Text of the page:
Deadly dog disease claims new victim: warning signs
The mysterious illness appeared in the late 1980s affecting greyhounds in America and this weekend saw the 65th confirmed case of the disease in the UK since 2012 with the death of a dog in Preston, believed to have been walked in woods off Garstang Road.
Anderson Moores Veterinary Specialists announced via their Facebook page that “one further dog has having died as a result of cutaneous and renal glomerular vasculopathy”.
The specialists say it is the 65th confirmed case of the disease - also known as Alabama Rot - in the UK since 2012.
They are waiting for information on where the dog was walked, but is believed to be from the Fulwood area.
A friend of the dog-owner claims the dog was walked in Highgate Woods off Garstang Road.
Dogs reported with Alabama Rot can suffer with kidney failure and/or skin lesions. It is believed to be caused by a rare form of E.coli.
After an outbreak of the disease in Wiltshire in December, owners were told not to walk their dogs in certain places.
“The cause of Alabama Rot, clinically known as idiopathic cutaneous and renal glomerular vasculopathy, is still unknown and there is no known way to prevent a dog from contracting the disease,” said Huw Stacey, head of clinical services at Vets4Pets.
“This is why we have produced an interactive guide - http://www.vets4pets.com/stop-alabama-rot/ - which follows on from the feature on Alabama Rot in our 2014 Vets Report, that helps dog owners understand where in the UK confirmed cases have occurred, how to spot symptoms and tips on reducing the risk of infection.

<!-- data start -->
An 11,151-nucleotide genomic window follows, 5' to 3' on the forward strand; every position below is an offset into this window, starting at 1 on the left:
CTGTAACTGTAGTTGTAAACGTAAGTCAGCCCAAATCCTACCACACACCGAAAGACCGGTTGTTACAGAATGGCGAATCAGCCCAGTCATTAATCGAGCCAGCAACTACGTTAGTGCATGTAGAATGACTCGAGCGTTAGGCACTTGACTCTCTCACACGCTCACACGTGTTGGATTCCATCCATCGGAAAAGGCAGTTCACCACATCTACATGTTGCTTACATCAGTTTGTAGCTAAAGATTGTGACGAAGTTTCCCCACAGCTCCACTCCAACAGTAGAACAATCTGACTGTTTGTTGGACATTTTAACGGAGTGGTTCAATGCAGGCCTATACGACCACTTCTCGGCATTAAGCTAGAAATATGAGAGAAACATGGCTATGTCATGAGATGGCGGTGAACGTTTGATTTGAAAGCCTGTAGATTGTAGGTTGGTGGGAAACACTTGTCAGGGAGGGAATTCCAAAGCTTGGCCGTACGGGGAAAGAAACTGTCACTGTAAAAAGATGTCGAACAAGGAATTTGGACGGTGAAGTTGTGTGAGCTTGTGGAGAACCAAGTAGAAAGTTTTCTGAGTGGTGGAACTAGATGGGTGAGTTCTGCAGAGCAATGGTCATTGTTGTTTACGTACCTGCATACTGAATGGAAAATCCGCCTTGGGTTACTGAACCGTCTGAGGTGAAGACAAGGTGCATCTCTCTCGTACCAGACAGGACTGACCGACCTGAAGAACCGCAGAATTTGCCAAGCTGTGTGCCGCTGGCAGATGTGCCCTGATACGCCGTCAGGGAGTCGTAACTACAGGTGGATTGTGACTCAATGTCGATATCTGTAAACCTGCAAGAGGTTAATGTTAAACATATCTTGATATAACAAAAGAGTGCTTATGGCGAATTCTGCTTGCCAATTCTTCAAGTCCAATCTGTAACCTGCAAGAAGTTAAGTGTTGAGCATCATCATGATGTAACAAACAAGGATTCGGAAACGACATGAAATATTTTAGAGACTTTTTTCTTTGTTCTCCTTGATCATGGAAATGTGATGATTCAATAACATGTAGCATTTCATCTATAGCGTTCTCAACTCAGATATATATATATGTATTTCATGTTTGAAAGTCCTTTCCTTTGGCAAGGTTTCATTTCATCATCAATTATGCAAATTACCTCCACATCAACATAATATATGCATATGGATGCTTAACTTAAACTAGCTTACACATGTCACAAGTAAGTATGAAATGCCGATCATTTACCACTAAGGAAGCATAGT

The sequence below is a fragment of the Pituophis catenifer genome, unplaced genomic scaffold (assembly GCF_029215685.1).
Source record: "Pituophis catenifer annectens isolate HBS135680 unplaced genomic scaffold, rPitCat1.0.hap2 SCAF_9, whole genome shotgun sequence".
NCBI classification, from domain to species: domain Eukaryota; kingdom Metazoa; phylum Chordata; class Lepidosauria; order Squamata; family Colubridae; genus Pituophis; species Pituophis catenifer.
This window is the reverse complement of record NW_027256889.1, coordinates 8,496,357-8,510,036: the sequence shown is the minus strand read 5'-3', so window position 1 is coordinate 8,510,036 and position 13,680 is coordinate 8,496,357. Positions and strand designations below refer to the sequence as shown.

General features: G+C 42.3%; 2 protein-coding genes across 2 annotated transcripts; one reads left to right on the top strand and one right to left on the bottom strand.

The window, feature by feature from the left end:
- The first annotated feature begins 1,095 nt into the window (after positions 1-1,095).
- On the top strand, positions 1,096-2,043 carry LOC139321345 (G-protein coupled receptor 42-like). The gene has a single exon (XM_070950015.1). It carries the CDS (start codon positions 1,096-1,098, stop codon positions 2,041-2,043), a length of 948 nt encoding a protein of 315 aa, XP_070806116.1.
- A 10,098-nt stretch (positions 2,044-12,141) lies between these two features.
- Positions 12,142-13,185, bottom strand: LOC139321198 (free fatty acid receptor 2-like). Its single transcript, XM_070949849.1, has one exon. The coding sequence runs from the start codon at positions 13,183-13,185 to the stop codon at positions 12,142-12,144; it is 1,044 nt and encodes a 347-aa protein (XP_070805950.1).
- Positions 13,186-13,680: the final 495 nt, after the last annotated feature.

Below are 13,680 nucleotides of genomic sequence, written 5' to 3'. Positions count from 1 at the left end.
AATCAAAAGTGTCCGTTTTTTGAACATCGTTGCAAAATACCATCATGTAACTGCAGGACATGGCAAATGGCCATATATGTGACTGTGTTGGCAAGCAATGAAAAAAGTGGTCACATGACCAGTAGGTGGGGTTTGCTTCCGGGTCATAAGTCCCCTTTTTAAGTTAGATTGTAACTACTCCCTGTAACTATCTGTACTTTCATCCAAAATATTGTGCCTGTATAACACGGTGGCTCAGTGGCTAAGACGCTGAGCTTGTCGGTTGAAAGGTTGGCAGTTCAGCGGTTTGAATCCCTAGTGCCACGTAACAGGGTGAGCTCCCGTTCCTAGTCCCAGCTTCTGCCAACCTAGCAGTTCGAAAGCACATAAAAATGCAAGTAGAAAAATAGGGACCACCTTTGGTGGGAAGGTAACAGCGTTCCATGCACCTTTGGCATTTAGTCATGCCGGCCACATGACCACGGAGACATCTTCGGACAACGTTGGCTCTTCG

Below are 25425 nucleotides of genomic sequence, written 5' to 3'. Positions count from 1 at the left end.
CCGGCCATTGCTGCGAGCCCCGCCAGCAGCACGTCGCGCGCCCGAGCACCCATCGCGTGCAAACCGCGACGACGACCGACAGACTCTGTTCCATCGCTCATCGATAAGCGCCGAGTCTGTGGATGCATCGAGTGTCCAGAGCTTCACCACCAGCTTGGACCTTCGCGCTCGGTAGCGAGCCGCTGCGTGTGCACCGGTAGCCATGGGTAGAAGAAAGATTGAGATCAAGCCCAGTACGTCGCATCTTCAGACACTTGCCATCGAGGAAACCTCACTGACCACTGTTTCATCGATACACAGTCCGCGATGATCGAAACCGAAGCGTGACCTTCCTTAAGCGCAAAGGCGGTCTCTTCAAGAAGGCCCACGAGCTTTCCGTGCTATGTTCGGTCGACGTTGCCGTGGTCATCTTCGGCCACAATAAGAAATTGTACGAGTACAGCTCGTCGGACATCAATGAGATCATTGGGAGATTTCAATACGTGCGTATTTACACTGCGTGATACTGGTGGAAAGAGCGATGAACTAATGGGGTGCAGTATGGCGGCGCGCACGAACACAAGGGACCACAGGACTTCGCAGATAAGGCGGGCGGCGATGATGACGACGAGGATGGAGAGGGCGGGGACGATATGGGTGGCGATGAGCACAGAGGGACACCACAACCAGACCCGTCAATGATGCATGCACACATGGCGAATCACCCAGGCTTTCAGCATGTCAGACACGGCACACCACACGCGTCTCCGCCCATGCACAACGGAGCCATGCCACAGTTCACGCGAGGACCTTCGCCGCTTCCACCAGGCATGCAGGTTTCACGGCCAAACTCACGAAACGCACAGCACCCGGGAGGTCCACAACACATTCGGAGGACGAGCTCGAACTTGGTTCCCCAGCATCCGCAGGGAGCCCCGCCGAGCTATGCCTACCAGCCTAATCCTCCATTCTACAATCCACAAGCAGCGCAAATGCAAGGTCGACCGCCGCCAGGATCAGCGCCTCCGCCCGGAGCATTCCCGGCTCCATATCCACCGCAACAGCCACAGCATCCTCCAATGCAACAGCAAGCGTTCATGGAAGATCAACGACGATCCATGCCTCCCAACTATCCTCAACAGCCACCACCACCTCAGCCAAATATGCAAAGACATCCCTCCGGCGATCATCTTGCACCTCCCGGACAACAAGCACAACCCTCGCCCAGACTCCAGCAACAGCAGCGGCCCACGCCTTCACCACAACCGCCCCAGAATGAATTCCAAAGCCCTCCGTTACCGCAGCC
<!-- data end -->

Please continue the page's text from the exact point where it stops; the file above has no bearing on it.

“The concern among vets in the UK is that unlike the Alabama Rot that affected greyhounds in America, the disease in the UK does not seem to target any specific breed, age, sex or weight of dog.
The first sign normally seen is a skin sore that isn’t caused by a known injury. Most commonly these sores are found below the elbow or knee and appear as a distinct swelling, a patch of red skin or are open and ulcer-like
Vets4Pets is supporting the research work carried out by Anderson Moores Veterinary Specialists and the Animal Health Trust to help understand the disease, how it can be treated and prevented.
Huw added: “If a dog becomes infected the best outcome will come from early and intensive veterinary care, which has resulted in some dogs successfully recovering.”
“Any dog owners who think their pet has Alabama Rot symptoms should contact their nearest vet immediately.
“This will help build knowledge about the spread of the disease and also give a dog the best chance of survival.”